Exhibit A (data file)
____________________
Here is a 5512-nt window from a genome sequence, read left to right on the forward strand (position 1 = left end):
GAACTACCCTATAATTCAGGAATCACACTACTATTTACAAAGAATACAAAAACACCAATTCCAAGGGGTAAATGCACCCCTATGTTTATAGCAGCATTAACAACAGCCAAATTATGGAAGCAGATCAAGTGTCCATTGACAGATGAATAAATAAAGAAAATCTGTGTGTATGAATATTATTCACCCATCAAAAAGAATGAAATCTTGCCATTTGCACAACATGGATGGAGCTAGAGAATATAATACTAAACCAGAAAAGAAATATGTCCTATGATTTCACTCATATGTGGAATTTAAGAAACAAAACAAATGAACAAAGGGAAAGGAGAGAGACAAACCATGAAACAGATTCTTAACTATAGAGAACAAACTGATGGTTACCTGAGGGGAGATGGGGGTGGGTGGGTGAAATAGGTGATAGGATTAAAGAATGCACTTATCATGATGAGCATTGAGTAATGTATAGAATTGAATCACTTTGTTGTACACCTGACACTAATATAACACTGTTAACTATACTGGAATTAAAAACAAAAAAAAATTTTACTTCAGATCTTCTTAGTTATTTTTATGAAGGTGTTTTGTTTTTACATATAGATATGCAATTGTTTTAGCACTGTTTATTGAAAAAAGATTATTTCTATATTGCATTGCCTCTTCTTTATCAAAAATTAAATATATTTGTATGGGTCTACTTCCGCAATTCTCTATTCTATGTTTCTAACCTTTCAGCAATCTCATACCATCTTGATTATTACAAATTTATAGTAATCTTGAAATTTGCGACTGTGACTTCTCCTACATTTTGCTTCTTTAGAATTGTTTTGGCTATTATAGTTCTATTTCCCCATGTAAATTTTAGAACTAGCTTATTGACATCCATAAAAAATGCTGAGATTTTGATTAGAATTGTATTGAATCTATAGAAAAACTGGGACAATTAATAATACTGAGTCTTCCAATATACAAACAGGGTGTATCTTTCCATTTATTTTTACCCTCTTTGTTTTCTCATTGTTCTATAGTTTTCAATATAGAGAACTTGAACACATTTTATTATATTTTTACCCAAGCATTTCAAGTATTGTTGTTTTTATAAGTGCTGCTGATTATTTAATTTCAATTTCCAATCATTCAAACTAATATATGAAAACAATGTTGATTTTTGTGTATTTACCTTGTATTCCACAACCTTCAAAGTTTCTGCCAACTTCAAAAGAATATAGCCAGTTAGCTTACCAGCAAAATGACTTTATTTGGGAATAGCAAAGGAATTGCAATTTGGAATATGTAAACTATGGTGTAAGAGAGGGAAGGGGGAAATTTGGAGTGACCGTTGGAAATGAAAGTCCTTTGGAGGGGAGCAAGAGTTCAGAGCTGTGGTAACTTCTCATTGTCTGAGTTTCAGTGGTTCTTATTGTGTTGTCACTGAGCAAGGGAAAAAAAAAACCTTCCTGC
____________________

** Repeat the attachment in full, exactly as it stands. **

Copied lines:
Here is a 5512-nt window from a genome sequence, read left to right on the forward strand (position 1 = left end):
GAACTACCCTATAATTCAGGAATCACACTACTATTTACAAAGAATACAAAAACACCAATTCCAAGGGGTAAATGCACCCCTATGTTTATAGCAGCATTAACAACAGCCAAATTATGGAAGCAGATCAAGTGTCCATTGACAGATGAATAAATAAAGAAAATCTGTGTGTATGAATATTATTCACCCATCAAAAAGAATGAAATCTTGCCATTTGCACAACATGGATGGAGCTAGAGAATATAATACTAAACCAGAAAAGAAATATGTCCTATGATTTCACTCATATGTGGAATTTAAGAAACAAAACAAATGAACAAAGGGAAAGGAGAGAGACAAACCATGAAACAGATTCTTAACTATAGAGAACAAACTGATGGTTACCTGAGGGGAGATGGGGGTGGGTGGGTGAAATAGGTGATAGGATTAAAGAATGCACTTATCATGATGAGCATTGAGTAATGTATAGAATTGAATCACTTTGTTGTACACCTGACACTAATATAACACTGTTAACTATACTGGAATTAAAAACAAAAAAAAATTTTACTTCAGATCTTCTTAGTTATTTTTATGAAGGTGTTTTGTTTTTACATATAGATATGCAATTGTTTTAGCACTGTTTATTGAAAAAAGATTATTTCTATATTGCATTGCCTCTTCTTTATCAAAAATTAAATATATTTGTATGGGTCTACTTCCGCAATTCTCTATTCTATGTTTCTAACCTTTCAGCAATCTCATACCATCTTGATTATTACAAATTTATAGTAATCTTGAAATTTGCGACTGTGACTTCTCCTACATTTTGCTTCTTTAGAATTGTTTTGGCTATTATAGTTCTATTTCCCCATGTAAATTTTAGAACTAGCTTATTGACATCCATAAAAAATGCTGAGATTTTGATTAGAATTGTATTGAATCTATAGAAAAACTGGGACAATTAATAATACTGAGTCTTCCAATATACAAACAGGGTGTATCTTTCCATTTATTTTTACCCTCTTTGTTTTCTCATTGTTCTATAGTTTTCAATATAGAGAACTTGAACACATTTTATTATATTTTTACCCAAGCATTTCAAGTATTGTTGTTTTTATAAGTGCTGCTGATTATTTAATTTCAATTTCCAATCATTCAAACTAATATATGAAAACAATGTTGATTTTTGTGTATTTACCTTGTATTCCACAACCTTCAAAGTTTCTGCCAACTTCAAAAGAATATAGCCAGTTAGCTTACCAGCAAAATGACTTTATTTGGGAATAGCAAAGGAATTGCAATTTGGAATATGTAAACTATGGTGTAAGAGAGGGAAGGGGGAAATTTGGAGTGACCGTTGGAAATGAAAGTCCTTTGGAGGGGAGCAAGAGTTCAGAGCTGTGGTAACTTCTCATTGTCTGAGTTTCAGTGGTTCTTATTGTGTTGTCACTGAGCAAGGGAAAAAAAAAACCTTCCTGC